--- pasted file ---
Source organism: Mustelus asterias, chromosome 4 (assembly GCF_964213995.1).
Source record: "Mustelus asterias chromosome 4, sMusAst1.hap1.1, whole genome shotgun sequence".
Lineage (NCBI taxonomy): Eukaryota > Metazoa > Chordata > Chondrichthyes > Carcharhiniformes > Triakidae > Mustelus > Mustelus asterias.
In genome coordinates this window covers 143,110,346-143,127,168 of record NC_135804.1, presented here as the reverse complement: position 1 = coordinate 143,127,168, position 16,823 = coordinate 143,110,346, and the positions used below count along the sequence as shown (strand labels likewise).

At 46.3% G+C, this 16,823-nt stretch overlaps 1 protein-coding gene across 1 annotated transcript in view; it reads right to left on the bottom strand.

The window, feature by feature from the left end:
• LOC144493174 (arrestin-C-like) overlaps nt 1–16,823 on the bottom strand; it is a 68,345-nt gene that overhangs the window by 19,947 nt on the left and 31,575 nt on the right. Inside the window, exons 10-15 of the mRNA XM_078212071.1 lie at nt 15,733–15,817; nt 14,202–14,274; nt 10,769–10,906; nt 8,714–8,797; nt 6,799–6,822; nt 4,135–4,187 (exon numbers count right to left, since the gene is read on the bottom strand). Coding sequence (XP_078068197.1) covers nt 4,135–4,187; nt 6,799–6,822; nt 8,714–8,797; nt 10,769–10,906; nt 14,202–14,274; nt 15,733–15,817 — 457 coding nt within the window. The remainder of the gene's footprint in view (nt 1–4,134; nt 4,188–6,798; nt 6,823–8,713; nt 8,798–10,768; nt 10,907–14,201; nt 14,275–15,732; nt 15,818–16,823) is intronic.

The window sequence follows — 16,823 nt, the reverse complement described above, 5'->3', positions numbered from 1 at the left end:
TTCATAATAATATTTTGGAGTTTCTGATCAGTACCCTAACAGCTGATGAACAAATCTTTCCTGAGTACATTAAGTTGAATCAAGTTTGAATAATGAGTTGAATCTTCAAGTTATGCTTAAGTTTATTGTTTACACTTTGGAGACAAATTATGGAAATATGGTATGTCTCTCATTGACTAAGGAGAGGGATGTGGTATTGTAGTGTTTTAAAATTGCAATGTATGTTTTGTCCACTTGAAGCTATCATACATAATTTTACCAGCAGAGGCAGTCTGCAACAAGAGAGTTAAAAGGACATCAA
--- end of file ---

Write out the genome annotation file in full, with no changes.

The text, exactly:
Source organism: Mustelus asterias, chromosome 4 (assembly GCF_964213995.1).
Source record: "Mustelus asterias chromosome 4, sMusAst1.hap1.1, whole genome shotgun sequence".
Lineage (NCBI taxonomy): Eukaryota > Metazoa > Chordata > Chondrichthyes > Carcharhiniformes > Triakidae > Mustelus > Mustelus asterias.
In genome coordinates this window covers 143,110,346-143,127,168 of record NC_135804.1, presented here as the reverse complement: position 1 = coordinate 143,127,168, position 16,823 = coordinate 143,110,346, and the positions used below count along the sequence as shown (strand labels likewise).

At 46.3% G+C, this 16,823-nt stretch overlaps 1 protein-coding gene across 1 annotated transcript in view; it reads right to left on the bottom strand.

The window, feature by feature from the left end:
• LOC144493174 (arrestin-C-like) overlaps nt 1–16,823 on the bottom strand; it is a 68,345-nt gene that overhangs the window by 19,947 nt on the left and 31,575 nt on the right. Inside the window, exons 10-15 of the mRNA XM_078212071.1 lie at nt 15,733–15,817; nt 14,202–14,274; nt 10,769–10,906; nt 8,714–8,797; nt 6,799–6,822; nt 4,135–4,187 (exon numbers count right to left, since the gene is read on the bottom strand). Coding sequence (XP_078068197.1) covers nt 4,135–4,187; nt 6,799–6,822; nt 8,714–8,797; nt 10,769–10,906; nt 14,202–14,274; nt 15,733–15,817 — 457 coding nt within the window. The remainder of the gene's footprint in view (nt 1–4,134; nt 4,188–6,798; nt 6,823–8,713; nt 8,798–10,768; nt 10,907–14,201; nt 14,275–15,732; nt 15,818–16,823) is intronic.

The window sequence follows — 16,823 nt, the reverse complement described above, 5'->3', positions numbered from 1 at the left end:
TTCATAATAATATTTTGGAGTTTCTGATCAGTACCCTAACAGCTGATGAACAAATCTTTCCTGAGTACATTAAGTTGAATCAAGTTTGAATAATGAGTTGAATCTTCAAGTTATGCTTAAGTTTATTGTTTACACTTTGGAGACAAATTATGGAAATATGGTATGTCTCTCATTGACTAAGGAGAGGGATGTGGTATTGTAGTGTTTTAAAATTGCAATGTATGTTTTGTCCACTTGAAGCTATCATACATAATTTTACCAGCAGAGGCAGTCTGCAACAAGAGAGTTAAAAGGACATCAA